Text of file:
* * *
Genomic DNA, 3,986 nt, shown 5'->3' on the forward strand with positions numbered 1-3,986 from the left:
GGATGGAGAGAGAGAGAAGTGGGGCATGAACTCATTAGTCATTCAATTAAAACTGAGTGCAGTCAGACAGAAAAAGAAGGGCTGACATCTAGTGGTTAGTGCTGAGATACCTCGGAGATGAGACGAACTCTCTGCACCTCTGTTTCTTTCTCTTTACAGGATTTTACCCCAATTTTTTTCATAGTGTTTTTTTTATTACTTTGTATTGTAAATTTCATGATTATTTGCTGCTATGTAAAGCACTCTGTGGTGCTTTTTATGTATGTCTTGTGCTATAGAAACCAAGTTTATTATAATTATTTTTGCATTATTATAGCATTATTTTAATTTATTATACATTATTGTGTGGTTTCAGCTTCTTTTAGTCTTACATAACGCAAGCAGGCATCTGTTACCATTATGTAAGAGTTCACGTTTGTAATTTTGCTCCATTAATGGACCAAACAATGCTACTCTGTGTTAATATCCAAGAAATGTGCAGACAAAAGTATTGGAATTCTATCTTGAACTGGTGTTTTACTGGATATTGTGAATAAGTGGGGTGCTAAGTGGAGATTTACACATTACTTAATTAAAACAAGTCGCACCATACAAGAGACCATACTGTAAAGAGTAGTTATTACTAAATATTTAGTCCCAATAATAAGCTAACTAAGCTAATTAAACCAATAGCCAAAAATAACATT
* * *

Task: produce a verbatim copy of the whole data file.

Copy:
Genomic DNA, 3,986 nt, shown 5'->3' on the forward strand with positions numbered 1-3,986 from the left:
GGATGGAGAGAGAGAGAAGTGGGGCATGAACTCATTAGTCATTCAATTAAAACTGAGTGCAGTCAGACAGAAAAAGAAGGGCTGACATCTAGTGGTTAGTGCTGAGATACCTCGGAGATGAGACGAACTCTCTGCACCTCTGTTTCTTTCTCTTTACAGGATTTTACCCCAATTTTTTTCATAGTGTTTTTTTTATTACTTTGTATTGTAAATTTCATGATTATTTGCTGCTATGTAAAGCACTCTGTGGTGCTTTTTATGTATGTCTTGTGCTATAGAAACCAAGTTTATTATAATTATTTTTGCATTATTATAGCATTATTTTAATTTATTATACATTATTGTGTGGTTTCAGCTTCTTTTAGTCTTACATAACGCAAGCAGGCATCTGTTACCATTATGTAAGAGTTCACGTTTGTAATTTTGCTCCATTAATGGACCAAACAATGCTACTCTGTGTTAATATCCAAGAAATGTGCAGACAAAAGTATTGGAATTCTATCTTGAACTGGTGTTTTACTGGATATTGTGAATAAGTGGGGTGCTAAGTGGAGATTTACACATTACTTAATTAAAACAAGTCGCACCATACAAGAGACCATACTGTAAAGAGTAGTTATTACTAAATATTTAGTCCCAATAATAAGCTAACTAAGCTAATTAAACCAATAGCCAAAAATAACATT